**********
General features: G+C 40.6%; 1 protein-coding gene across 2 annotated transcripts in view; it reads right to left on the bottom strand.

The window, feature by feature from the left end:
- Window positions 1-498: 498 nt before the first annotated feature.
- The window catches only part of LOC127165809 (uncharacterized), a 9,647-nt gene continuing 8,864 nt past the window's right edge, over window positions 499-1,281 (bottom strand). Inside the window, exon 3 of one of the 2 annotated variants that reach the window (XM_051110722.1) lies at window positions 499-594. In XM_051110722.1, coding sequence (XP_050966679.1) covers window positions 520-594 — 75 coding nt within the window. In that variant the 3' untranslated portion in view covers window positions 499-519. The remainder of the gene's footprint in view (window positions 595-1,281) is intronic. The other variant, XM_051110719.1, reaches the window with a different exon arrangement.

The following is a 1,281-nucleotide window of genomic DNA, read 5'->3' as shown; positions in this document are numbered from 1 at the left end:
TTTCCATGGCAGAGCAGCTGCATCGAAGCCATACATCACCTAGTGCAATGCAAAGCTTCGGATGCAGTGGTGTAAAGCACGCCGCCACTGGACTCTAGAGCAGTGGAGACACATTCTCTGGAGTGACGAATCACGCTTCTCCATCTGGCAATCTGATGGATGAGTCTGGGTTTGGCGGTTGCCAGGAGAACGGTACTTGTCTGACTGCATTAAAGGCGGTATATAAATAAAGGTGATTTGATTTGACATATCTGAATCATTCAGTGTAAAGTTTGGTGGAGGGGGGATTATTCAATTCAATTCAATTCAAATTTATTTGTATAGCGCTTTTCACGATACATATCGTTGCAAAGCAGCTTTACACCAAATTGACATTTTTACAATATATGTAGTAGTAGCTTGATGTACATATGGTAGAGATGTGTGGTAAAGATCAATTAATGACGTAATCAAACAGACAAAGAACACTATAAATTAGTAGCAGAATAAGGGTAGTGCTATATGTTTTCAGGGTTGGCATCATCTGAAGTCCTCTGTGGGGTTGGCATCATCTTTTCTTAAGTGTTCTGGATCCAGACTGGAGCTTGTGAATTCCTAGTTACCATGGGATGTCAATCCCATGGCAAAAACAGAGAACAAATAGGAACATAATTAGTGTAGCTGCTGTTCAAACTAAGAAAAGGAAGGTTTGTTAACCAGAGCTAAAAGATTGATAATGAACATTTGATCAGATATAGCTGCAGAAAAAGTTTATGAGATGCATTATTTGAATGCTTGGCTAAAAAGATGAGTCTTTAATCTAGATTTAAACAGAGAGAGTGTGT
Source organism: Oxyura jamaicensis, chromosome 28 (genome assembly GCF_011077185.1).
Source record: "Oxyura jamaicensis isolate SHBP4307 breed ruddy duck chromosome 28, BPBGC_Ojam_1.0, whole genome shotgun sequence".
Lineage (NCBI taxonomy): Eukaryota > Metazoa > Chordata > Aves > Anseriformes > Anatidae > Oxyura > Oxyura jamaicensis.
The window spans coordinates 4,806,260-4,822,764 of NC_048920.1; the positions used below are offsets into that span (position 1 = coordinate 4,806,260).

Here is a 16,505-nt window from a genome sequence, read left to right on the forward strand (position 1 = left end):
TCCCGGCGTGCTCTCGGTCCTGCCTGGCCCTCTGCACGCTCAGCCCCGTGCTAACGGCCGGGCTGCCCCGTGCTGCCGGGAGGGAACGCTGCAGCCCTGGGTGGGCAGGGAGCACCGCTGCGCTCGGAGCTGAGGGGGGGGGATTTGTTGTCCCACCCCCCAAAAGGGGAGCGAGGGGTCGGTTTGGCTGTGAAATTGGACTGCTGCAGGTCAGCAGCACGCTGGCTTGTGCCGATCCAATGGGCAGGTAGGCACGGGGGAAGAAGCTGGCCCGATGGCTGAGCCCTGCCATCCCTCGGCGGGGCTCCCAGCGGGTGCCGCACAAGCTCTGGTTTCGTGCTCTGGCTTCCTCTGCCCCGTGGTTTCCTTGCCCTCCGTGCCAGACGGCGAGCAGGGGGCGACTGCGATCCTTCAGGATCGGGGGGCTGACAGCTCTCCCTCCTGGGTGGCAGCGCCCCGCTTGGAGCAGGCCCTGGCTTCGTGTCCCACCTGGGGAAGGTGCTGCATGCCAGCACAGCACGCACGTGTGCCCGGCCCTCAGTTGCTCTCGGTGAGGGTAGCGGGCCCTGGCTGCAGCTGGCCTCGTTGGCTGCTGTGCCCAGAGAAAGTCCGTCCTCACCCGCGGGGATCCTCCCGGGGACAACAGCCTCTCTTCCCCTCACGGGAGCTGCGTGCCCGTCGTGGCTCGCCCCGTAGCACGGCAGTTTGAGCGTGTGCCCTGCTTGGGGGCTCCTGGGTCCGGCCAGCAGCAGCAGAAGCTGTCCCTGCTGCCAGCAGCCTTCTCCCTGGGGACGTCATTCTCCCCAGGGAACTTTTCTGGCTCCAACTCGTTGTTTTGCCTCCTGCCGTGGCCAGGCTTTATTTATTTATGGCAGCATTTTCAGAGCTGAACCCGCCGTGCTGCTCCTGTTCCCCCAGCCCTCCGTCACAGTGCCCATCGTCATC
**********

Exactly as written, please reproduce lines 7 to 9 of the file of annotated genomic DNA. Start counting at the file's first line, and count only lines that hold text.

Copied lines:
Source organism: Oxyura jamaicensis, chromosome 28 (genome assembly GCF_011077185.1).
Source record: "Oxyura jamaicensis isolate SHBP4307 breed ruddy duck chromosome 28, BPBGC_Ojam_1.0, whole genome shotgun sequence".
Lineage (NCBI taxonomy): Eukaryota > Metazoa > Chordata > Aves > Anseriformes > Anatidae > Oxyura > Oxyura jamaicensis.